After the U.S. invasions of Iraq and Afghanistan in 2003, I said, “Put up the yellow ribbons, folks, because Johnny ain’t ever marchin’ home again.” And that was before I knew about the Pentagon’s plan to launch seven wars against seven Middle Eastern nations.
In 2007, General Wesley Clark said that after the attacks on 9/11, the U.S. planned to launch seven wars against seven Middle Eastern countries: Iraq, Syria, Libya, Lebanon, Somalia, Sudan and Iran. I suppose Afghanistan was already assumed to be the eternal home of the U.S. military, and I guess the country of Niger in Northern Africa was thrown in for good measure. And I suppose, too, that the Pentagon doesn’t count U.S. military assistance of the Saudi Arabian war against Yemen.
Writing for ZeroHedge.com, Tyler Durden reports:
The fact is that all of these countries, with the exception of Iran, have been the subject of direct or indirect aggression and political pressure from the US and its satellites. There are US military forces that remain stationed in some of them still to this day.
Back in 2008, the RAND Corporation released a lengthy study on America’s “long war.” The study was called, “Unfolding the Future of the Long War: Motivations, Prospects, and Implications for the U.S. Army.” The report began:
The United States is currently engaged in a military effort that has been characterized as the “long war.” The long war has been described by some as an epic struggle against adversaries bent on forming a unified Islamic world to supplant western dominance, while others describe it more narrowly as an extension of the war on terror. But while policymakers, military leaders, and scholars have offered numerous definitions of the long war, no consensus has been reached about this term or its implications for the United States. To understand the impacts that this long war will have on the U.S. Army and on U.S. forces in general, it is necessary to understand more precisely what the long war is and how it might unfold over the coming years.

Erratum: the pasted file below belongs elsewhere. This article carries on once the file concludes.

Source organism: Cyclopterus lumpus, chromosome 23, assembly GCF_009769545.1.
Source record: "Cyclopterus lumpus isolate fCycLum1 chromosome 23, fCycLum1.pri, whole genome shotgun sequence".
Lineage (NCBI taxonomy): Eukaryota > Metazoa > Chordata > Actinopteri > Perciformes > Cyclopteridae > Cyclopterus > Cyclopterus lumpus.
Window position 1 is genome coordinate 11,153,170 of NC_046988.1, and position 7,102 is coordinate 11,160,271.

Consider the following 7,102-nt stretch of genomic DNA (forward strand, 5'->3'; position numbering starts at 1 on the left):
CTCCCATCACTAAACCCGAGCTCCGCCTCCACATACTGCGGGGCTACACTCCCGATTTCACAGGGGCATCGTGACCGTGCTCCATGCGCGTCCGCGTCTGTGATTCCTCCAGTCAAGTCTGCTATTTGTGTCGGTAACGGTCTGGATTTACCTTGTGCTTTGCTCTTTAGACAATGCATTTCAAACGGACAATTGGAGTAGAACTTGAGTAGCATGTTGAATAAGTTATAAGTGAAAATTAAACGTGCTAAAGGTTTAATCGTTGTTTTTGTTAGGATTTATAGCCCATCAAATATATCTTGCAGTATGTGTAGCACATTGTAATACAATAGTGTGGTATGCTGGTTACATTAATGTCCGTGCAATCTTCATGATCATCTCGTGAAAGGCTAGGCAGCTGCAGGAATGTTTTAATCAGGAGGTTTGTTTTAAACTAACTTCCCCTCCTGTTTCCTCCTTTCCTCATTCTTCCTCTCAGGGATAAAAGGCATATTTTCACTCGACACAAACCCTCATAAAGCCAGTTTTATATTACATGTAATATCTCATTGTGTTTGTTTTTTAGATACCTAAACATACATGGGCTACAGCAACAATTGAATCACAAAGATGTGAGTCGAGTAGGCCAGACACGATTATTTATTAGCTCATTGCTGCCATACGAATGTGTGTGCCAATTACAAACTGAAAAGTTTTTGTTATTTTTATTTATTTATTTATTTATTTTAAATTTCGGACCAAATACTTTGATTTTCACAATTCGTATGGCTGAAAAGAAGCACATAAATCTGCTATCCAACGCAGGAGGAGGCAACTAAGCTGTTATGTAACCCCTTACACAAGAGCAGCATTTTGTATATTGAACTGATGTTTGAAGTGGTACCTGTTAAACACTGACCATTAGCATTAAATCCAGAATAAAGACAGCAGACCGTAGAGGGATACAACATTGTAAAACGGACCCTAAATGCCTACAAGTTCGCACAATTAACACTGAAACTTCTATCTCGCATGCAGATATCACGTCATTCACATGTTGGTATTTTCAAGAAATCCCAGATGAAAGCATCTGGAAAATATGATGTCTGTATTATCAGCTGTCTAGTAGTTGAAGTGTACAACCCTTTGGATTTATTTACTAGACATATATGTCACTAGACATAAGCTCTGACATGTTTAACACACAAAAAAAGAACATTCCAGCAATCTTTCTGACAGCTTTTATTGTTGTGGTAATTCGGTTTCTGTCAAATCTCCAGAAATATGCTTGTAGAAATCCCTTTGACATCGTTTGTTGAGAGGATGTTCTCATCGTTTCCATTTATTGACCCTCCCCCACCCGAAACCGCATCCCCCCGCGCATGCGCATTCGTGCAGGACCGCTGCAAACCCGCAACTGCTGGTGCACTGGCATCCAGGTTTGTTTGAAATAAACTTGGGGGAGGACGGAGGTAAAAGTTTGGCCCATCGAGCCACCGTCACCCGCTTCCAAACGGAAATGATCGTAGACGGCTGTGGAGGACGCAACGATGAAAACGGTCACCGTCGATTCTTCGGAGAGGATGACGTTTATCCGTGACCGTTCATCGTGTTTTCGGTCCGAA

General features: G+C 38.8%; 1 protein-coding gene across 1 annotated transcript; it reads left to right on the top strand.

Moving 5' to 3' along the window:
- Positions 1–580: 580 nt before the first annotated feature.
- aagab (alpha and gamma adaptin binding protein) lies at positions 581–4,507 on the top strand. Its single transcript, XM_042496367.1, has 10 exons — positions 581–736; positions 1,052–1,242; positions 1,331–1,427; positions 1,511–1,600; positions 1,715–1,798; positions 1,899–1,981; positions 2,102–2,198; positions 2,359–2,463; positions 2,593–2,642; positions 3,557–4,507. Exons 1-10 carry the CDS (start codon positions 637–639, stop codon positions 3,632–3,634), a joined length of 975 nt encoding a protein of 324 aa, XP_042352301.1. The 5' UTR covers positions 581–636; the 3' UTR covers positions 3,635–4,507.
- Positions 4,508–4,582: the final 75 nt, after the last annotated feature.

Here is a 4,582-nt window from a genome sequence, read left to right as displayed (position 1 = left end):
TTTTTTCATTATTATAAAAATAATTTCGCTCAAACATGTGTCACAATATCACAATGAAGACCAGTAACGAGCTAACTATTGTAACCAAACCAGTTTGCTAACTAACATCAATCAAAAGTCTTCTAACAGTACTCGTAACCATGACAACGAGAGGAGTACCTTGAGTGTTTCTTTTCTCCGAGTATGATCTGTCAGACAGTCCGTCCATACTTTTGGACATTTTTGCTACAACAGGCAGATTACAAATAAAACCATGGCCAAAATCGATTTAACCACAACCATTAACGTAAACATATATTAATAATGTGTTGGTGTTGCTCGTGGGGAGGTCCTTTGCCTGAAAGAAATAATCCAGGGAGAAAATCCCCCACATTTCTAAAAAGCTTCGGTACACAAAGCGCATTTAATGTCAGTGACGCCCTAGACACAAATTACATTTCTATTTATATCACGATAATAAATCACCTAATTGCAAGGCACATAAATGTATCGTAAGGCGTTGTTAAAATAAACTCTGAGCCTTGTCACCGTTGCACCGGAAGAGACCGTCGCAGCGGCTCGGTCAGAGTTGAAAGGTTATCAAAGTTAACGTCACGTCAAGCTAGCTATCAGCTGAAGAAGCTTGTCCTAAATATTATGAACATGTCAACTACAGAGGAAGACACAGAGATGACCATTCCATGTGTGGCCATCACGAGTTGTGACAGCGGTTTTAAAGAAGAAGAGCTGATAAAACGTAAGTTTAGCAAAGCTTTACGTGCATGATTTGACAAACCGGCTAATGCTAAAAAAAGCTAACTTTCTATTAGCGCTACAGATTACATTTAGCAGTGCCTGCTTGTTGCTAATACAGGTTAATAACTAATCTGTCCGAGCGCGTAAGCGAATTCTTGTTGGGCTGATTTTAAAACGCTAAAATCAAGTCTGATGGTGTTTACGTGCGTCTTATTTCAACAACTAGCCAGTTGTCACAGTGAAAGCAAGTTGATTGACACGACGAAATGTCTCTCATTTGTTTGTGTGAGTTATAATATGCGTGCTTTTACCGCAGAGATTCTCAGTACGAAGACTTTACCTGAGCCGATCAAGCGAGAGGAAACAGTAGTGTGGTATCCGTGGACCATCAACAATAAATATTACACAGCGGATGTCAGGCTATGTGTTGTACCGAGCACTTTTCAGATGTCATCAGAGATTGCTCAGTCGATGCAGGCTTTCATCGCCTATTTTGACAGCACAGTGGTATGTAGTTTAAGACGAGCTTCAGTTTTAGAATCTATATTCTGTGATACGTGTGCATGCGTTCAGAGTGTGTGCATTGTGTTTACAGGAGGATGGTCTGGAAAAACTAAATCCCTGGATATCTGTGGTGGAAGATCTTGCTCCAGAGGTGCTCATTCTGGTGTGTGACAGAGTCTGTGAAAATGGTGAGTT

But, ladies and gentlemen, America is not engaged in a long war; it is engaged in a perpetual (never-ending, everlasting) war. War Is a Racket Buy New $3.95 (as of 07:00 EST - Details)
As Durden notes in his report, “War is Business.”
On April 16, 2018 the news broke that some US senators were drafting a new war authorization bill. Its authors are Sens. Bob Corker, R-Tenn. and Tim Kaine, D-Va. and its co-sponsors include Sens. Chris Coons, D-Del.; Jeff Flake, R-Ariz.; Bill Nelson, D-Fla., and Todd Young, R-Ind. The bill would regulate the president’s power to press the US armed forces into service. But if one bothers to scrutinize even a bit all the work done by defense contractors and the political decisions related to combat operations, one can quickly see that there is a definite connection between the two. Therefore, any such restrictions can be not only political in nature, but also aimed at business interests. Both of the US missile strikes in Syria (April 2017 and April 2018) used Tomahawk missiles, which are manufactured by the American company Raytheon. In April 2017, when the US attacked a Syrian airbase (firing 59 Tomahawk cruise missiles), Raytheon surged 3% before paring its gain by half, but closed above its 50-day moving average and a 152.68 flat-base buy point. That put the stock back in buy range. Other Pentagon contractors, such as Lockheed Martin, Northrop Grumman, and Boeing, also edged higher. Interestingly, after April 11, 2018, Raytheon shares began to creep upward, rising from $219 per share to a ceiling of $228 by April 17. And this was despite the fact that most of the Tomahawks landed wide of their target.